Lacto-Fermented Garlic: Microbial Diversity, Texture, and Aroma Traits

Jenn Hoskins
2nd June, 2024

Lacto-Fermented Garlic: Microbial Diversity, Texture, and Aroma Traits

Image Source: Natural Science News, 2024

Key Findings

  • The study analyzed lacto-fermented garlic from small-scale producers in Lower Silesia, Poland
  • Researchers identified 86 different compounds in the garlic, contributing to its flavor, aroma, and health benefits
  • High counts of beneficial lactic acid bacteria were found, which help preserve the garlic and enhance its flavor
Garlic has long been celebrated for its health benefits, including its antioxidant and antibacterial properties. A recent study by researchers at Università Politecnica delle Marche has provided a comprehensive analysis of lacto-fermented garlic produced by small-scale artisanal producers in the Lower Silesia Region of Poland[1]. This study offers a detailed look at the nutritional and microbial characteristics of lacto-fermented garlic, shedding light on its potential health benefits and culinary uses. The researchers identified 86 different compounds in the lacto-fermented garlic using headspace solid-phase microextraction-gas chromatography-mass spectrometry (HS-SPME-GC/MS). These compounds span various chemical classes, including sulfur compounds, esters, acetates, oxygenated monoterpenes, monoterpene hydrocarbons, and alcohols. Additionally, the presence of aldehydes, acids, ketones, furans, and phenols was noted. These compounds contribute to the garlic's flavor, aroma, and potential health benefits. One of the key findings of the study was the high counts of lactic acid bacteria, reaching up to 8 log cfu g-1. Metataxonomic analysis revealed a diverse range of lactic acid bacteria, including Levilactobacillus, Lactiplantibacillus, Latilactobacillus, Secundilactobacillus, Weissella, Leuconostoc, Lactococcus, Pediococcus, and Lacticaseibacillus. The presence of these bacteria was confirmed through isolation and characterization methods. Notably, the species observed included Lacticaseibacillus casei group, Pediococcus parvulus, Levilactobacillus brevis, Levilactobacillus parabrevis, and Lactiplantibacillus plantarum group. The study also highlighted the good acidification performance of these isolates in a salty garlic-based medium, with pH values dropping to between 4 and 3.5 within 8 to 15 days of fermentation. This acidification is crucial for preserving the garlic and enhancing its flavor. Interestingly, 15 out of the 37 lactic acid bacteria isolates showed the presence of the hdcA gene, which encodes for histidine decarboxylase. This enzyme is involved in the production of histamine, a compound that can have various physiological effects. Additionally, 8 out of the 37 isolates were observed to produce exopolysaccharides in vitro, which are beneficial for gut health. The study's findings align with earlier research on the health benefits of garlic. For instance, a previous study examined the influence of processing methods on the organosulfur compounds in pickled garlic, noting that fermentation and packing steps generally reduced these compounds, except for S-allyl-L-cysteine (SAC), which increased during storage[2]. The current study's focus on lacto-fermented garlic adds to this body of knowledge by providing a detailed analysis of the microbial and chemical composition of the garlic. Another relevant study explored the antioxidant activities of fresh and pickled garlic, finding that pickled garlic exhibited significantly higher antioxidant activities compared to fresh garlic[3]. The current study's identification of various bioactive compounds in lacto-fermented garlic supports these findings, suggesting that lacto-fermentation may enhance the garlic's antioxidant properties. Overall, the research conducted by Università Politecnica delle Marche offers valuable insights into the nutritional and microbial characteristics of lacto-fermented garlic. The high counts of beneficial lactic acid bacteria, diverse range of bioactive compounds, and good acidification performance highlight the potential health benefits and culinary applications of lacto-fermented garlic. This study not only builds on previous research but also provides a foundation for future studies on the health benefits and preservation methods of fermented garlic products.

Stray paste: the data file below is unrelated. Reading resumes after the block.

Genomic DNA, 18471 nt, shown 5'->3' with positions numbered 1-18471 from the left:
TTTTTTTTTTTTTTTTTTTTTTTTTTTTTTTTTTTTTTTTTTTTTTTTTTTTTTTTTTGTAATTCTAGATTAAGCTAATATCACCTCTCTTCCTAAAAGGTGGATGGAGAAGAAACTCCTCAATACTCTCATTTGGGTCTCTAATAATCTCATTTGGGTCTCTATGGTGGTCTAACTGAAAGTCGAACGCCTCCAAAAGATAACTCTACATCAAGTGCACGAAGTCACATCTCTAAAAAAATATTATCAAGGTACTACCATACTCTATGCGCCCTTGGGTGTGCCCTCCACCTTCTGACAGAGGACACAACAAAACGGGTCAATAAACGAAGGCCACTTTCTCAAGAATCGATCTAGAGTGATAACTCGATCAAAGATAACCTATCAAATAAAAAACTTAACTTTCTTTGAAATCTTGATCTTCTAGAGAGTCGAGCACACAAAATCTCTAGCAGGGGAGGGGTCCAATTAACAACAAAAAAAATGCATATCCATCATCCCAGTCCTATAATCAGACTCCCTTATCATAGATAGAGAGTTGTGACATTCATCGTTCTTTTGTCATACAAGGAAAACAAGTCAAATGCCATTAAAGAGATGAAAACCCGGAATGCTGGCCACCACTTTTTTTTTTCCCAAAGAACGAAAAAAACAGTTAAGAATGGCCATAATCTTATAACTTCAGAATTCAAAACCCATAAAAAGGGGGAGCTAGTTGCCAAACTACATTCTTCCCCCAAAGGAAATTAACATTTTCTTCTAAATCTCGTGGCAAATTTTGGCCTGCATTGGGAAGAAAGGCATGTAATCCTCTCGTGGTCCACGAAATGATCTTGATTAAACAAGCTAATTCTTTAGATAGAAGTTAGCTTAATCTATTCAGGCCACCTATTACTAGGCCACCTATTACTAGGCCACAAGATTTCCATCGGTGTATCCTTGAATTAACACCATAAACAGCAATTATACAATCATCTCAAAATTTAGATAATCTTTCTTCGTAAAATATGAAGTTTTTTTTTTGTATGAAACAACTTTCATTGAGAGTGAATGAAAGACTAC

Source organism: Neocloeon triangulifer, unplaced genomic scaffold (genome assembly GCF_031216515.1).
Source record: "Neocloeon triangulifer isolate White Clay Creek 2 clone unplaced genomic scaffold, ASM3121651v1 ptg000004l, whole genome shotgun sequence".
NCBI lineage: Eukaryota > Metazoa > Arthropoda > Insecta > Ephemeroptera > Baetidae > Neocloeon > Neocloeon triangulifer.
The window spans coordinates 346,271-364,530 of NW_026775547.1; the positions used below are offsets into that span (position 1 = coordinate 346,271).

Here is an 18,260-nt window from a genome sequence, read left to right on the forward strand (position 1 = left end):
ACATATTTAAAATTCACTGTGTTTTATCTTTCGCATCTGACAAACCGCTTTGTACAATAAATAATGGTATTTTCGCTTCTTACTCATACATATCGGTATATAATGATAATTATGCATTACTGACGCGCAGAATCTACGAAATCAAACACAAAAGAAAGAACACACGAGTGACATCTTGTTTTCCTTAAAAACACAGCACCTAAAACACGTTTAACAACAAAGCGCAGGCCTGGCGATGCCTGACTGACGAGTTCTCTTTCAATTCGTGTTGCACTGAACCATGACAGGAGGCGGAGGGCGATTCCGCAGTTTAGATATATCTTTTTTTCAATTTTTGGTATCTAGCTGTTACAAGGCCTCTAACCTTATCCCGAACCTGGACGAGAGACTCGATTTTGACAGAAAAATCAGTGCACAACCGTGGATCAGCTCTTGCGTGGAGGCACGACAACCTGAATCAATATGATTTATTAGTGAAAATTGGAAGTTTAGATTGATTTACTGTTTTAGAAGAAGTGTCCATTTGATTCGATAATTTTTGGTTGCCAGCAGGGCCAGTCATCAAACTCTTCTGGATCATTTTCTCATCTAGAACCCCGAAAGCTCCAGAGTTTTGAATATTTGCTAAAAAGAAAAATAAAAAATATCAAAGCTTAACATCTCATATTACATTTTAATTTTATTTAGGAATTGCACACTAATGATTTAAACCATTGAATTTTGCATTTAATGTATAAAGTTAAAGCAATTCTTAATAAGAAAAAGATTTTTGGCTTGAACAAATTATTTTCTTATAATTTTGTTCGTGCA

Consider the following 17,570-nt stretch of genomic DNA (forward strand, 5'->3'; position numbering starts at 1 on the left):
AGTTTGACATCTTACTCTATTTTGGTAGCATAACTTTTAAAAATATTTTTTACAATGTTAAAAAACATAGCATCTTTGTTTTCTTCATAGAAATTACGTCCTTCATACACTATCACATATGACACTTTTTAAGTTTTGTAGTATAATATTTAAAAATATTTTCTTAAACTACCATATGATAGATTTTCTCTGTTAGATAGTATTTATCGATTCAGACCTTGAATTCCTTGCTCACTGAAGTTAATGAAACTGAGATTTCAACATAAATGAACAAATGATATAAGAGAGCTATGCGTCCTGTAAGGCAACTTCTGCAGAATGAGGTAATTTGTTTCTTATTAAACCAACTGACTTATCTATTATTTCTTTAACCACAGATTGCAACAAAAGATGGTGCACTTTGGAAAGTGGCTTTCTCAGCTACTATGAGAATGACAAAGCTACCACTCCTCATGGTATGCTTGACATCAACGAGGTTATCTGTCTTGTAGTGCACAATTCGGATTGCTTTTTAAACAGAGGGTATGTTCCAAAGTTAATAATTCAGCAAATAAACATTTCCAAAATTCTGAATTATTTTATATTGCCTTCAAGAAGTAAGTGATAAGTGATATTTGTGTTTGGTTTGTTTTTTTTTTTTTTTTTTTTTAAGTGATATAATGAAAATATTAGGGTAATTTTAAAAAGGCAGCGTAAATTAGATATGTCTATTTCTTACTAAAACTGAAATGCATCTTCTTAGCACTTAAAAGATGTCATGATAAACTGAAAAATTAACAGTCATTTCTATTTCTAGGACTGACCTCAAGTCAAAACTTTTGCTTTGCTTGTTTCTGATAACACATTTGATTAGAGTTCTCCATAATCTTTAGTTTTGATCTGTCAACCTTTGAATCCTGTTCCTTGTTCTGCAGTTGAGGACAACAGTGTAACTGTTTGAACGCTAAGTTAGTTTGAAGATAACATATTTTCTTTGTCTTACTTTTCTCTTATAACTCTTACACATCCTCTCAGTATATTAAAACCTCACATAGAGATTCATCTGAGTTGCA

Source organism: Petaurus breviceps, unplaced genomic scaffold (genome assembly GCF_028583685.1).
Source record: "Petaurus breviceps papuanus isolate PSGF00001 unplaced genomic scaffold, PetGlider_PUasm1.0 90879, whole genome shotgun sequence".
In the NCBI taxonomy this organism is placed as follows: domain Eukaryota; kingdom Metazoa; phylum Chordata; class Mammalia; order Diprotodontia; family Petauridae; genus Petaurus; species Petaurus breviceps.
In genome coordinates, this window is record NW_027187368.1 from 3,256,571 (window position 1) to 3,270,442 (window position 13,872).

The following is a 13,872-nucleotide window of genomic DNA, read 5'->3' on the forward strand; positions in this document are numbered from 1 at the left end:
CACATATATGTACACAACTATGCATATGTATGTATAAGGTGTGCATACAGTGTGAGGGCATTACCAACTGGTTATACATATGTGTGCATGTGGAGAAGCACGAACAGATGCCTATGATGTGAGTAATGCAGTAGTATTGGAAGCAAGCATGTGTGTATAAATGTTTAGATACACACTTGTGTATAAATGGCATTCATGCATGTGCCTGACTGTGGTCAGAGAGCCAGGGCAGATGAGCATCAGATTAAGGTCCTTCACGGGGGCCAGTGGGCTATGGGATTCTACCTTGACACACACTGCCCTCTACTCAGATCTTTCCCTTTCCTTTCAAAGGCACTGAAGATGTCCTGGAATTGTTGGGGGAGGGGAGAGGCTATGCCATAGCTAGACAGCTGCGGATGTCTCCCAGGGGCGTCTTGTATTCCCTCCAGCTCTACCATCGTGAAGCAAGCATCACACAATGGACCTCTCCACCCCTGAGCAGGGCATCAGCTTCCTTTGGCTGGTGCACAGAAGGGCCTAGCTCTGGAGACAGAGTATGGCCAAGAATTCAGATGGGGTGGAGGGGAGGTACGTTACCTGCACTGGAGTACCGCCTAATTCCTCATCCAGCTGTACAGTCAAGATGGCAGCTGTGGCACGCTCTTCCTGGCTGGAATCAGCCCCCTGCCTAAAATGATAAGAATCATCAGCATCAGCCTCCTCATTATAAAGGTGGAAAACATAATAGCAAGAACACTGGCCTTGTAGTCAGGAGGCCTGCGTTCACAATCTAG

NutritionBiochemPlant Science


Main Study

1) Lacto-fermented garlic handcrafted in the Lower Silesia Region (Poland): Microbial diversity, morpho-textural traits, and volatile compounds.

Published 1st June, 2024

Related Studies

2) Effect of processing and storage time on the contents of organosulfur compounds in pickled blanched garlic.

3) The antioxidant and anti-cadmium toxicity properties of garlic extracts.

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